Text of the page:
‗exploding‘ noun because products consist of other products, and products depend on
other products. This formulation was made with the understanding that components and
relationships could and probably would change as the environment was decomposed,
and that this is typical at this early stage.
The team also had access to another abstract model for a similar environment from a
partner office, which also described the relationships between vulnerabilitites, hardware,
software, configurations, and other nouns generally about network hygiene. This is
shown in Figure 1.




3
Figure 1 – Relations of business entities in the comparative vulnerability test environment

                                      Performed by                     Made of
                         Operations                      Evaluation                     Evaluation

                                                          Teams                           Teams

                                                                                        members
                                                                       use
               evaluate
                                                                                             employ
                     Organizations                      Credentials

                                                                             employ
                                                                                        Techniques
          have

     Policy                 Performed by           have masquerade as


                                                                                    exploit
                         Networks                       Users
                                                                             Scanners



                                   access
              Composed of                                                         evaluate
                                                 have

                           Hosts                         Software      has            Configurations

                                           run


              transmit             store           has                 evaluate
                                                                                             employ

                           Files                     Vulnerabilities                      Tools
       own


                                                                       exploit


                   contain                               fix      Patches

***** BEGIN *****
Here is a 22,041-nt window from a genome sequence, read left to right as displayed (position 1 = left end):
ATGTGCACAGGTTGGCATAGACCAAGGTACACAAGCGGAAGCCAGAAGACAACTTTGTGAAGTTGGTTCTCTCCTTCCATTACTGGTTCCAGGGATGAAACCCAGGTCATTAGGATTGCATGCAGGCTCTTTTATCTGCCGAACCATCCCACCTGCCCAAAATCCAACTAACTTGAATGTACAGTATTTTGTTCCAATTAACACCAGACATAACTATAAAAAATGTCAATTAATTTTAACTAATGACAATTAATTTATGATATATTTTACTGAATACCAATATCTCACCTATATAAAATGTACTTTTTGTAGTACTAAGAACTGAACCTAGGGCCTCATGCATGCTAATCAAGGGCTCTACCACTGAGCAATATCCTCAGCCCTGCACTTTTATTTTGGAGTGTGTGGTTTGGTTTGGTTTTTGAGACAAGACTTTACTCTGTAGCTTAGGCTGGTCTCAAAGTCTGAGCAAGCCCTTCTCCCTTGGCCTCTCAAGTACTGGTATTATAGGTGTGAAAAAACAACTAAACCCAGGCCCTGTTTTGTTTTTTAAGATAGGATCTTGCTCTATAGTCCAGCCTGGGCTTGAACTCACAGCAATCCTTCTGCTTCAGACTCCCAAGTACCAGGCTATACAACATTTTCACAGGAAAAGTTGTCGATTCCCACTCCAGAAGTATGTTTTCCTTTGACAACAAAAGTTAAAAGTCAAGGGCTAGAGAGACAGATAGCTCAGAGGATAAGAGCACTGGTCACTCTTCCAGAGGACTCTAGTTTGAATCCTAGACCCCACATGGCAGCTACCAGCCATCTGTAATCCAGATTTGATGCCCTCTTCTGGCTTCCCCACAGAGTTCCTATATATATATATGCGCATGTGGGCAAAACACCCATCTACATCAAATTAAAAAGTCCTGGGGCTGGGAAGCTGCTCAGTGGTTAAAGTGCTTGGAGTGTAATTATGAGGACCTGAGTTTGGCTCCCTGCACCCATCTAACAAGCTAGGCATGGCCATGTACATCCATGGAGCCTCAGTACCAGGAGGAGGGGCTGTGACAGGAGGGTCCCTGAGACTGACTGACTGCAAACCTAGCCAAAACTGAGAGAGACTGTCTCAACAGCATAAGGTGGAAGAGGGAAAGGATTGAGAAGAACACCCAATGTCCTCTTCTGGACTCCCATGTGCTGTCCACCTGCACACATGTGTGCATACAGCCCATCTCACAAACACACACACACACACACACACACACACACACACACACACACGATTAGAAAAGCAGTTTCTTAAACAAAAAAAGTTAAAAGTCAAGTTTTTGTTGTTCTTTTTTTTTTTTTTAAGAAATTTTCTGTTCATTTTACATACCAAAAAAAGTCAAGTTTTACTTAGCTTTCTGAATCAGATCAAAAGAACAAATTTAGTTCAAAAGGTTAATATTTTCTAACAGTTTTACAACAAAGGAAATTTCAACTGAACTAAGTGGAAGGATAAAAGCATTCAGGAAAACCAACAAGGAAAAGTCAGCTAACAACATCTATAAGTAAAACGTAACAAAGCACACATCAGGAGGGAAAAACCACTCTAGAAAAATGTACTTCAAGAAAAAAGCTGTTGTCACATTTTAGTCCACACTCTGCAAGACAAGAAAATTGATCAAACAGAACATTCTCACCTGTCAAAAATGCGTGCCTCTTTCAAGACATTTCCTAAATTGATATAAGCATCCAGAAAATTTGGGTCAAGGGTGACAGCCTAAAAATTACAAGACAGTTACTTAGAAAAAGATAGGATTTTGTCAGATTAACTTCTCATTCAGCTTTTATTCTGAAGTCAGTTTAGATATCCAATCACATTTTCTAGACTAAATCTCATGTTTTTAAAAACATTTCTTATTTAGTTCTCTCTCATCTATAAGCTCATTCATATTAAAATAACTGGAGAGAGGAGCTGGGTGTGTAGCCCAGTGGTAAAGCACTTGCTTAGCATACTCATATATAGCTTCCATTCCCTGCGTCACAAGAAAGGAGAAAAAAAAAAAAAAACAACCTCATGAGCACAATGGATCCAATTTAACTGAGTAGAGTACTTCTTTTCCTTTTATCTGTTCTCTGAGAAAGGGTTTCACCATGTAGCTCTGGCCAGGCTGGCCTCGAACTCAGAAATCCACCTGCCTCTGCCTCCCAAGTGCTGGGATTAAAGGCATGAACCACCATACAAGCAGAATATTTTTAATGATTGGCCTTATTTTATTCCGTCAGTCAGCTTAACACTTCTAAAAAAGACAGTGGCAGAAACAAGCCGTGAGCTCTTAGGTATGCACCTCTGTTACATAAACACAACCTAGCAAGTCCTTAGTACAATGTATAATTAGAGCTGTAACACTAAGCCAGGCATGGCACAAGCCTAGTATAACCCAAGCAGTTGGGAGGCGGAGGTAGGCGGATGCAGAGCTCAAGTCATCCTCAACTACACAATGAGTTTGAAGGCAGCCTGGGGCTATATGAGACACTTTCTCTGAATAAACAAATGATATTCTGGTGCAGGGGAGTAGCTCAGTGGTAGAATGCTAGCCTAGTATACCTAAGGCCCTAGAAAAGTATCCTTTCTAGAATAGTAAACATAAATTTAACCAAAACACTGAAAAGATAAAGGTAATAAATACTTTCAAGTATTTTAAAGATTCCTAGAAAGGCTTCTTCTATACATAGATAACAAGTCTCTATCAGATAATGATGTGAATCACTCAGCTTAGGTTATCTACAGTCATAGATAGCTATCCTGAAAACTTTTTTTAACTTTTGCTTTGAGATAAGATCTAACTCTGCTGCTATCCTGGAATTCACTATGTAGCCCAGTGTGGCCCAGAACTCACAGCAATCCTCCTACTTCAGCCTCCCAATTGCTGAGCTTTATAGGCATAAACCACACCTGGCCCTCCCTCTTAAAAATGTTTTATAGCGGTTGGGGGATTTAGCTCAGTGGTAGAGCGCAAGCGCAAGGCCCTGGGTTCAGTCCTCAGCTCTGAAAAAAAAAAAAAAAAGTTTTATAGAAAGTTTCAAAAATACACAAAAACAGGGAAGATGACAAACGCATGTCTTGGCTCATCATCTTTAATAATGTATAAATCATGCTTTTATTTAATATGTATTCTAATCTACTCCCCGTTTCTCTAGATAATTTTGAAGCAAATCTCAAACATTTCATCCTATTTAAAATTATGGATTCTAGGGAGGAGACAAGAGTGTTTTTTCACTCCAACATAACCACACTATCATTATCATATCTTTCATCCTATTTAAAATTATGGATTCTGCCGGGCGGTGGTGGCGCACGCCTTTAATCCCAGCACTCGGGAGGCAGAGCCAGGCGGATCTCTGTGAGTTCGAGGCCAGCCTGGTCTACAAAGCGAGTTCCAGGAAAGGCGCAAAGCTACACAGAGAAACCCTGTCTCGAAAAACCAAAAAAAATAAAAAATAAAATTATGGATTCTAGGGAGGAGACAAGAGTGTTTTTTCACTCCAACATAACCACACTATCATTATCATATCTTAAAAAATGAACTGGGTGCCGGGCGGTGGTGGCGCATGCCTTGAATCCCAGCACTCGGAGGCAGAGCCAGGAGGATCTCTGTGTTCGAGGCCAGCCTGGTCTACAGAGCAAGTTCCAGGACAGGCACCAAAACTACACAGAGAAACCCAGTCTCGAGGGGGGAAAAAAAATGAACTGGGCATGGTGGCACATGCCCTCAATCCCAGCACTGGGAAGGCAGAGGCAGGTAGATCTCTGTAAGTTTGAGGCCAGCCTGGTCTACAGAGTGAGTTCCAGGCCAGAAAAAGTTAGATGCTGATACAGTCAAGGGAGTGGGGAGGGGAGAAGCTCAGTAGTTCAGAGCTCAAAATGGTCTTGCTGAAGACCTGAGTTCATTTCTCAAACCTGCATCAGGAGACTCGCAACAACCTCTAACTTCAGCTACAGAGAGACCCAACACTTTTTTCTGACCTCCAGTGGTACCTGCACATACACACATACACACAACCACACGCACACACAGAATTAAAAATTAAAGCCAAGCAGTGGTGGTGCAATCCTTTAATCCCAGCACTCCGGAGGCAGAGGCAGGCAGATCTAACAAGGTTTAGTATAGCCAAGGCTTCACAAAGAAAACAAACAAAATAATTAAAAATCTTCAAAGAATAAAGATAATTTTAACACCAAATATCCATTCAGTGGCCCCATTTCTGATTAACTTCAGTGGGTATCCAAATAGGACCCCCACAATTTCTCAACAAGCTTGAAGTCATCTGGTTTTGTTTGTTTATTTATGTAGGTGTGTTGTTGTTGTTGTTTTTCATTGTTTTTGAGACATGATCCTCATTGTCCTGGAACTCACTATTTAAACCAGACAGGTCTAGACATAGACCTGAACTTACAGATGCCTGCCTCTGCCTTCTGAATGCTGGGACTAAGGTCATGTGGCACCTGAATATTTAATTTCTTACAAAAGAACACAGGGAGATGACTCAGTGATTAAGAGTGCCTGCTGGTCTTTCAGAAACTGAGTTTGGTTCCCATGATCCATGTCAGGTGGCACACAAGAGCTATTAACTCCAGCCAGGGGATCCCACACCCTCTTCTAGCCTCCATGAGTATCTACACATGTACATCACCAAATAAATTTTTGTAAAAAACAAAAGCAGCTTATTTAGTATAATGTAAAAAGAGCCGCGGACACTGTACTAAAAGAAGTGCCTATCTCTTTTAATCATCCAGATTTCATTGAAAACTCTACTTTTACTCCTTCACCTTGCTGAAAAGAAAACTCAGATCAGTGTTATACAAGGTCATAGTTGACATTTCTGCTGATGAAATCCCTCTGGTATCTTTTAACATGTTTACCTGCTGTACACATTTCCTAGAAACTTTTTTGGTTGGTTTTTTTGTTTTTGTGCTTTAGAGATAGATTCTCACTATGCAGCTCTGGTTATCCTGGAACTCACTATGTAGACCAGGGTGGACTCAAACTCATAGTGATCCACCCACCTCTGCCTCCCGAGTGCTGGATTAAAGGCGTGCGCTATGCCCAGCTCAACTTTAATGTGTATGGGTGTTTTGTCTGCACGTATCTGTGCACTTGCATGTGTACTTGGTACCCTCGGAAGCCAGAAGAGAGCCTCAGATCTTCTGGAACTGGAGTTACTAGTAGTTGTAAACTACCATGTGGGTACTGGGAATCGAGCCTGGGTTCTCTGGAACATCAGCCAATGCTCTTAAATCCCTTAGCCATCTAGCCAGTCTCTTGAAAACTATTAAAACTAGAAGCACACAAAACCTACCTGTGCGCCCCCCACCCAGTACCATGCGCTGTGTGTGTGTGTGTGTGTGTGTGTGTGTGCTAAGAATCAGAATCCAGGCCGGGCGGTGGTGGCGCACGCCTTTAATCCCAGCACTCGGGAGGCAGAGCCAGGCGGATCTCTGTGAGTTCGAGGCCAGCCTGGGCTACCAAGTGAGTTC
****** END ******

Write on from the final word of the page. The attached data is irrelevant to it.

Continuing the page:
Data
                                                                                    analyze
4
Step 3 - Look for opportunities of abstraction to lessen the number of
components


As is common OO modeling practice (where it is generally more effective to create more
objects and lessen inheritance), semantic implementation recommends that the domain
designer aim for a range of between 8 and 30 nouns. Object composition (black-box
reuse) is an alternative to class inheritance (white-box reuse). New functionality is
obtained by assembling or composing objects to get more complex functionality. Put
another way, object composition is defined dynamically when the semantic user runs a
query, since at that time objects that are known to the user in his domain acquire
references to other objects in other domain vocabularies (we will return to this in step 4).
Any object can be replaced at run-time by another as long as it has the same type.


This step, then, is the ―special sauce.‖ The team saw that Configurations, Software,
Tools and Patches are really groupings of Products and Topics. When the team used
composition and inheritance, they produced an abstraction and a simplification. This
reduced the number of components in the abstraction (shown in red in figure 2) which
allows these advantages:


Favoring object composition over class inheritance helps keep each class encapsulated
and focused on one task. The rationale is as follows:
    Classes and class hierarchies remain small and manageable.
    A design based on object composition has more objects (instances) and less
      classes (Tbox) and the system behavior depends on their interrelationships
      instead of being defined in one class.
    As stated by Erich Gamma, ―Favor object composition over class inheritance. In
      our experience, designers overuse inheritance.‖




5